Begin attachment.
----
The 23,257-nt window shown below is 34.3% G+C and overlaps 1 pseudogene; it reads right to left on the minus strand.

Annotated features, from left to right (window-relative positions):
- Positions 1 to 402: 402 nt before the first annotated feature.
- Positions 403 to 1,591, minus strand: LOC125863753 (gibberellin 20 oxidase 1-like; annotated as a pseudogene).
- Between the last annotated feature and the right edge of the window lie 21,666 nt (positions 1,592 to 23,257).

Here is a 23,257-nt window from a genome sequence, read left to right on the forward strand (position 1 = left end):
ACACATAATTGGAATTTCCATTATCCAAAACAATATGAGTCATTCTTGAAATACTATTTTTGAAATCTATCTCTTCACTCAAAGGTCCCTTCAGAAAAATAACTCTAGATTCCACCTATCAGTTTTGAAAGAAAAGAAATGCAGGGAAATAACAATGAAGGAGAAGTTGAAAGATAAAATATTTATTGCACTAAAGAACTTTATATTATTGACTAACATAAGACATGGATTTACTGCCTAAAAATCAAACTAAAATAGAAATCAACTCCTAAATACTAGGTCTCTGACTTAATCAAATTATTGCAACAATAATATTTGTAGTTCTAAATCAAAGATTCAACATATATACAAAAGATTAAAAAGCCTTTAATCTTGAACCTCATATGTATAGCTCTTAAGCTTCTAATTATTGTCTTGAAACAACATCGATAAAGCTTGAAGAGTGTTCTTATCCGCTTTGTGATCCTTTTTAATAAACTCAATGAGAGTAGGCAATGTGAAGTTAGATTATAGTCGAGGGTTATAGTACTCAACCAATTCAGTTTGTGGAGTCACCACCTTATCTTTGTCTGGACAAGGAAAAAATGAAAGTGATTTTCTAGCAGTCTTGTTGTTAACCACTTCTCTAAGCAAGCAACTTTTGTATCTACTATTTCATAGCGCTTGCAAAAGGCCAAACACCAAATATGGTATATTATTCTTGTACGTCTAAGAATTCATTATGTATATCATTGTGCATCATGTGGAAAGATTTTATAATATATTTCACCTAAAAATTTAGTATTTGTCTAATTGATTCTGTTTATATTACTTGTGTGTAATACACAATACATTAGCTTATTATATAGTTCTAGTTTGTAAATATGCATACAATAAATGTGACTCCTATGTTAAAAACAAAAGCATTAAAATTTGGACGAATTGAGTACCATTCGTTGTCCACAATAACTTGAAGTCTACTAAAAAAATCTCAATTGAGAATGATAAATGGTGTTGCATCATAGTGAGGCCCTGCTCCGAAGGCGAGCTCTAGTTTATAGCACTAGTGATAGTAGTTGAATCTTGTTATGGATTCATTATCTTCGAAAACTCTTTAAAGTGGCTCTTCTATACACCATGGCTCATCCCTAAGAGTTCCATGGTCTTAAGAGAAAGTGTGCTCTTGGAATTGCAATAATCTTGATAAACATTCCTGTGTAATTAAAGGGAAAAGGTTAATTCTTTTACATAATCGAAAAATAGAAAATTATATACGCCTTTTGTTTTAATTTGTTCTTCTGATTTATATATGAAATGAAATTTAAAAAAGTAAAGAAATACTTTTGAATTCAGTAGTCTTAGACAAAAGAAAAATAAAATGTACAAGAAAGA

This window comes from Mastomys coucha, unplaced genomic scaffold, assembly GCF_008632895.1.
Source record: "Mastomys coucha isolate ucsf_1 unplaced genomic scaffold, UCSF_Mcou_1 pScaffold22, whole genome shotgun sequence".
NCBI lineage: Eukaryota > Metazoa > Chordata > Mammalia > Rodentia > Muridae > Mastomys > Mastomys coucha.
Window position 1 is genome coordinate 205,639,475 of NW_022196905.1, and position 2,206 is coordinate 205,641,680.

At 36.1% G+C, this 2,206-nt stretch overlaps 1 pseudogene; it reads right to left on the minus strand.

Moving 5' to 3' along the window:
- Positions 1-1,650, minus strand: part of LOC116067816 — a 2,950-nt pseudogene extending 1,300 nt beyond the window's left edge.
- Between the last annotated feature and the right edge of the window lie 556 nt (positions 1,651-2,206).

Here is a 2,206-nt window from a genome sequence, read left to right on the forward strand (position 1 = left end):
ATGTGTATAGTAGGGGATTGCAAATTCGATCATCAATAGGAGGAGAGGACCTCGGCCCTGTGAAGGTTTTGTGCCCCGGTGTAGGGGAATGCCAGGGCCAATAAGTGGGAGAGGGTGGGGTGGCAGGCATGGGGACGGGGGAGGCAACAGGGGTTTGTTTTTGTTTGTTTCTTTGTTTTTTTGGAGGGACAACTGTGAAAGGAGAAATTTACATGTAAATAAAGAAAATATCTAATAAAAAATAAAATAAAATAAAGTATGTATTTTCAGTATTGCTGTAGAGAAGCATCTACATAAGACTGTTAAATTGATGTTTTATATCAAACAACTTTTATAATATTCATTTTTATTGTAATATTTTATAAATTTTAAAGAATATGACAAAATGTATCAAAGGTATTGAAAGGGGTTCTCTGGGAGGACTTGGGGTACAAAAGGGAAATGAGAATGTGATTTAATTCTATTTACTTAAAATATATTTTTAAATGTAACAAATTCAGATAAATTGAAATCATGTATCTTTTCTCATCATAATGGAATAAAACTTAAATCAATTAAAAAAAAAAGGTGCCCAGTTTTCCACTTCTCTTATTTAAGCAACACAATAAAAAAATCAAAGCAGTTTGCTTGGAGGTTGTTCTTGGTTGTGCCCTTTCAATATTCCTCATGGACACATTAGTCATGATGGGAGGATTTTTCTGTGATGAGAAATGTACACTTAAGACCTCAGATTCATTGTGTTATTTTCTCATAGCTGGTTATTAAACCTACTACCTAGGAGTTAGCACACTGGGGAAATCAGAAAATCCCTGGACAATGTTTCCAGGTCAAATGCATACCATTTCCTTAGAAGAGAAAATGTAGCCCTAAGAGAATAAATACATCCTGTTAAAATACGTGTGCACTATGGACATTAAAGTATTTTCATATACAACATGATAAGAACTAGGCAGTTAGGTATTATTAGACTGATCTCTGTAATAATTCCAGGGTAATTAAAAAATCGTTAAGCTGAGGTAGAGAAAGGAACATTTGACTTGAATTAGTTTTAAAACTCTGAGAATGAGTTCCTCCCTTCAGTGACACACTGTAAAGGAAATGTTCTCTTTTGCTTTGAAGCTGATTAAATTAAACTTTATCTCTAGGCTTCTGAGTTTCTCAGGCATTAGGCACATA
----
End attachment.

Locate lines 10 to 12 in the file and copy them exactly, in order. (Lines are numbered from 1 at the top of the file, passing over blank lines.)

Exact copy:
NCBI lineage: Eukaryota > Metazoa > Chordata > Mammalia > Rodentia > Muridae > Mastomys > Mastomys coucha.
Window position 1 is genome coordinate 205,639,475 of NW_022196905.1, and position 2,206 is coordinate 205,641,680.

At 36.1% G+C, this 2,206-nt stretch overlaps 1 pseudogene; it reads right to left on the minus strand.